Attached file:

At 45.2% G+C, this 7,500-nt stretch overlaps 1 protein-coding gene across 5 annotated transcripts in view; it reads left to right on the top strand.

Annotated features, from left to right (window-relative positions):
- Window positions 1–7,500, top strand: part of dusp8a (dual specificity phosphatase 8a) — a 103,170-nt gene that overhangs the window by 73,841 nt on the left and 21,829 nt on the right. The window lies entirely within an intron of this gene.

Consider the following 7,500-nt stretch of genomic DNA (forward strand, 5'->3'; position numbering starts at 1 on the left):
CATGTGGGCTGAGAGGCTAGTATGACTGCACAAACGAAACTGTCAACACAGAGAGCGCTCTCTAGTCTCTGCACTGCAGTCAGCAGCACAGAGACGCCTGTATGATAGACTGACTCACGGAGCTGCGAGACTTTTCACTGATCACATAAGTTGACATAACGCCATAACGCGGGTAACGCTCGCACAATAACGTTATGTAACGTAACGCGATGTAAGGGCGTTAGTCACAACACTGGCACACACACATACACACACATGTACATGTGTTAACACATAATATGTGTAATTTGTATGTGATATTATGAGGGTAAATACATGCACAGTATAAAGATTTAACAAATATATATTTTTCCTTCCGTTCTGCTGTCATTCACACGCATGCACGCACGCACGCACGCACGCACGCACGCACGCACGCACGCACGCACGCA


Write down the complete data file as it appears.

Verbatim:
At 45.2% G+C, this 7,500-nt stretch overlaps 1 protein-coding gene across 5 annotated transcripts in view; it reads left to right on the top strand.

Annotated features, from left to right (window-relative positions):
- Window positions 1–7,500, top strand: part of dusp8a (dual specificity phosphatase 8a) — a 103,170-nt gene that overhangs the window by 73,841 nt on the left and 21,829 nt on the right. The window lies entirely within an intron of this gene.

Consider the following 7,500-nt stretch of genomic DNA (forward strand, 5'->3'; position numbering starts at 1 on the left):
CATGTGGGCTGAGAGGCTAGTATGACTGCACAAACGAAACTGTCAACACAGAGAGCGCTCTCTAGTCTCTGCACTGCAGTCAGCAGCACAGAGACGCCTGTATGATAGACTGACTCACGGAGCTGCGAGACTTTTCACTGATCACATAAGTTGACATAACGCCATAACGCGGGTAACGCTCGCACAATAACGTTATGTAACGTAACGCGATGTAAGGGCGTTAGTCACAACACTGGCACACACACATACACACACATGTACATGTGTTAACACATAATATGTGTAATTTGTATGTGATATTATGAGGGTAAATACATGCACAGTATAAAGATTTAACAAATATATATTTTTCCTTCCGTTCTGCTGTCATTCACACGCATGCACGCACGCACGCACGCACGCACGCACGCACGCACGCACGCACGCACGCA